Archive of December 3, 2010

US Vatican Embassy condemns ‘harmful’ WikiLeaks

Rome, Italy, Dec 3, 2010 (CNA/EWTN News) - The U.S. Embassy to the Holy See has condemned “in the strongest terms” the unauthorized disclosure of State Department cables possessed by WikiLeaks. Disclosure of the cables’ contents could be harmful to individuals and international relations, the embassy said in response to questions from CNA.

More than 800 cables in the WikiLeaks “Cablegate” project appear to involve the Vatican. More than 700 were labeled as originating at the U.S. Embassy to the Holy See, a CNA analysis of preliminary data found.

The cables’ subject labels indicate they involve issues regarding intelligence, national security, the Vatican’s internal governance, and Vatican relations with the U.S. State Department. Human rights and religious freedom were among the most numerous subject labels.

Vatican-related cables also involve other countries including China, Cuba, Iraq, Israel, Venezuela and Vietnam.

Around 250,000 State Department cables were reportedly obtained by WikiLeaks, a self-described non-profit media organization. The organization says the documents will expose corruption and provide “unprecedented insight” into the U.S. government’s foreign activities.

Nancy M. McNally, the State Department’s public affairs program assistant for the U.S. Embassy to the Holy See, sent CNA an e-mail response Dec. 3.

“While we cannot speak to the authenticity of any documents provided to the press, the Embassy condemns in the strongest terms any unauthorized disclosure of classified information that could have harmful implications on the individuals mentioned and on global engagement in general between nations.”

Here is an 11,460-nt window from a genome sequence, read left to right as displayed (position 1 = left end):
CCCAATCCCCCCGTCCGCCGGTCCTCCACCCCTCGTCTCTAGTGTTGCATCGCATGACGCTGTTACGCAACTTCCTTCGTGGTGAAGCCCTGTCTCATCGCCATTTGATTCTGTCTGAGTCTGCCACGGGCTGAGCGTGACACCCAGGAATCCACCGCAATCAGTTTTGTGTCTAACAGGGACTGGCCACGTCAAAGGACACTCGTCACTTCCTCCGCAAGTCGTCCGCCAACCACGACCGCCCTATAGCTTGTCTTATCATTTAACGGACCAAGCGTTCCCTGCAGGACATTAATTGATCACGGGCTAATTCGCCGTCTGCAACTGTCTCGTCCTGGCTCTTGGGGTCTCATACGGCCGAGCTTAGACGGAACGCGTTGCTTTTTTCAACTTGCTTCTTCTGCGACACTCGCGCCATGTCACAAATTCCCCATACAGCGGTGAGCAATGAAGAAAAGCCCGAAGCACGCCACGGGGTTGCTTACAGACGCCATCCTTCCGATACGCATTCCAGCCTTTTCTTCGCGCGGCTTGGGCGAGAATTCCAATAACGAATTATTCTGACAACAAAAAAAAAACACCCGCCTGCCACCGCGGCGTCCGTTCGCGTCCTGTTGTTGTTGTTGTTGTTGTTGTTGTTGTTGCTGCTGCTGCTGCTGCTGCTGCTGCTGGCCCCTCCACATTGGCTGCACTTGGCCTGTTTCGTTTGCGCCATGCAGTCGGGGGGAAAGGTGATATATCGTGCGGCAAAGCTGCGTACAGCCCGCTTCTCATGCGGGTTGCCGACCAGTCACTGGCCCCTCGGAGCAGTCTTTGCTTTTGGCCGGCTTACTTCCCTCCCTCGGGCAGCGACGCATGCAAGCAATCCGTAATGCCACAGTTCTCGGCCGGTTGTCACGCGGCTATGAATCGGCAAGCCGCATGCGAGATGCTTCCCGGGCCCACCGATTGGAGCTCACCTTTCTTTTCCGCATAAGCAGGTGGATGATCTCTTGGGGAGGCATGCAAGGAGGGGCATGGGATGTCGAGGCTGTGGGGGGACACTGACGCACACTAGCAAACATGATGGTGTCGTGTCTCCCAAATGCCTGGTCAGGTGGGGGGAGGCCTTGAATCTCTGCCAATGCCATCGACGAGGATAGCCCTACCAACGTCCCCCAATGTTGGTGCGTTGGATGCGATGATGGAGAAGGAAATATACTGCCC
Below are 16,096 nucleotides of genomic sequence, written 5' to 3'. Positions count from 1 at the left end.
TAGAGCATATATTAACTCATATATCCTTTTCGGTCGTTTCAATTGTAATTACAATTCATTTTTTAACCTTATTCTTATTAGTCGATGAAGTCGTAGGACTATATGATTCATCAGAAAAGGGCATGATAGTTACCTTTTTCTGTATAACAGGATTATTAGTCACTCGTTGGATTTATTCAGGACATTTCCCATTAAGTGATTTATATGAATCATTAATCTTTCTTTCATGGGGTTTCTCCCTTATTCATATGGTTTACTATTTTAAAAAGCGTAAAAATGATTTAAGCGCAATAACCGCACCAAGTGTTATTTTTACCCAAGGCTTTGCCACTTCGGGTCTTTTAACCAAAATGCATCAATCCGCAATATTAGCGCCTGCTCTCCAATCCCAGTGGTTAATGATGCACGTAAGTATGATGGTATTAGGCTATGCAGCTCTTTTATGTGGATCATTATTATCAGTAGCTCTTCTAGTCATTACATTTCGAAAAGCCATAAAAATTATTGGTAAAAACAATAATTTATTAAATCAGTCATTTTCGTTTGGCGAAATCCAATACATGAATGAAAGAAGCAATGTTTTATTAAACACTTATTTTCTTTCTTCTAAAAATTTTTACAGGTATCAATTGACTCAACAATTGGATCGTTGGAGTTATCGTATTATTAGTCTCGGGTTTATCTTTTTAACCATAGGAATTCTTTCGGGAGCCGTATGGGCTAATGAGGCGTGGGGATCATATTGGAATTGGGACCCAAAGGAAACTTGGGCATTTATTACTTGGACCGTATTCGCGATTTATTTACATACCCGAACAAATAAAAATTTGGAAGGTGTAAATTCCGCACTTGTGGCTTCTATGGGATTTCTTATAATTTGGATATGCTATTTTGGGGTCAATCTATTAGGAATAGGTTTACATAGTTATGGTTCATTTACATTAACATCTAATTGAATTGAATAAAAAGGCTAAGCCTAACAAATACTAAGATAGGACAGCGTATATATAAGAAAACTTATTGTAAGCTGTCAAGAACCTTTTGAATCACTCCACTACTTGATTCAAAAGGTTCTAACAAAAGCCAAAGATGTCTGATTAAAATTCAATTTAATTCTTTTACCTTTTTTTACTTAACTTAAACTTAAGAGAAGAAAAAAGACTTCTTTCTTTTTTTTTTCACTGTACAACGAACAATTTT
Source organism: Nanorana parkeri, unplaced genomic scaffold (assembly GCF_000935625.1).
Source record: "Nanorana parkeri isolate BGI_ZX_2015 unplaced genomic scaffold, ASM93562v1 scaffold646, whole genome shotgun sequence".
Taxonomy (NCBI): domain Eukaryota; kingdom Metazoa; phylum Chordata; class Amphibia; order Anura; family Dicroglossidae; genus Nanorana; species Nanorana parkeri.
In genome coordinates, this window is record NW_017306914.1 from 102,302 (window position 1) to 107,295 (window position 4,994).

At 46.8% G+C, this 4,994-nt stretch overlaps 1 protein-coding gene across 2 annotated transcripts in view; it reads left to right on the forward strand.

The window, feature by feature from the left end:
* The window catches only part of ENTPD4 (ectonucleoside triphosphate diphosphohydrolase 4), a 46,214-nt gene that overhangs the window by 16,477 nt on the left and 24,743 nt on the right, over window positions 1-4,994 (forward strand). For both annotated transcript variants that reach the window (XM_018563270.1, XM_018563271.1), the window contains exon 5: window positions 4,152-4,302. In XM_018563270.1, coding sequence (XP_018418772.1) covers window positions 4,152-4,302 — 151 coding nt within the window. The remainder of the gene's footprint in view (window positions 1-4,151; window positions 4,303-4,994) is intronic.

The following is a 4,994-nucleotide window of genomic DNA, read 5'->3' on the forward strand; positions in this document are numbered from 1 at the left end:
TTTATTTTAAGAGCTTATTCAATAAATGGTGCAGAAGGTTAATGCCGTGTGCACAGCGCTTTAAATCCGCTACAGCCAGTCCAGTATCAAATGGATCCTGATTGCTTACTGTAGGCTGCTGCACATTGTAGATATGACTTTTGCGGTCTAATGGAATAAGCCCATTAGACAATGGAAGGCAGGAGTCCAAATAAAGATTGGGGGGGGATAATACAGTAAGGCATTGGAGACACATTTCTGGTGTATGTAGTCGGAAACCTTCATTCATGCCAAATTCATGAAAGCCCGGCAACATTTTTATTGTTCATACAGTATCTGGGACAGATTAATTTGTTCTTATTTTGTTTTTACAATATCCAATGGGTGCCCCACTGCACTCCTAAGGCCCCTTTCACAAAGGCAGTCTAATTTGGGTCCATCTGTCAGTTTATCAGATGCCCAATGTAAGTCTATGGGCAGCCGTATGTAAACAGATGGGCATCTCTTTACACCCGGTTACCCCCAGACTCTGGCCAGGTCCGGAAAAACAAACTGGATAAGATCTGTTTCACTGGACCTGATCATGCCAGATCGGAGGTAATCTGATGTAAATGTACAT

The embassy’s response said the United States and the Vatican have “a very productive diplomatic relationship” on religious freedom and human rights issues.

“Our interests and values are often similar, especially in the case of religious freedom and human rights,” the embassy continued. “We work with our Holy See partners in a variety of ways to defend and advance religious freedom in all nations and to advocate for the basic human rights and fundamental freedoms of all people.”

The embassy spokesperson declined to speculate about whether the leaks could endanger that work, saying that the State Department and its embassies will not comment on materials, including classified documents, which may have been leaked.

“As for our partnership with the Holy See, we plan to continue our work in advancing human rights and religious freedom — along with other important initiatives. The unauthorized disclosure of any classified information will not change that.”

Noting the United States’ three decades of diplomatic relations with the Holy See, the U.S. embassy told CNA it expected this “close partnership” to continue “productively into the future.”

A journalist associated with WikiLeaks told the British newspaper The Telegraph on Nov. 29 that some Vatican cables will be released “in the next few weeks.”

Some international experts, including former National Security Adviser Zbigniew Brzezinski, have voiced concern about whether the WikiLeaks organization is being manipulated by “interested parties,” including intelligence agencies, which are seeking to advance their own objectives.

The organization is working with established media to obtain the “maximum possible impact” and has given pre-release access to journalists and researchers from five media partners. These are the French newspaper Le Monde, El Pais in Spain, The Guardian in Britain and Der Spiegel in Germany. The Guardian shared its material with the New York Times.

The five news organizations are working together to review the material and to plan the timing of their reports, the Associated Press says.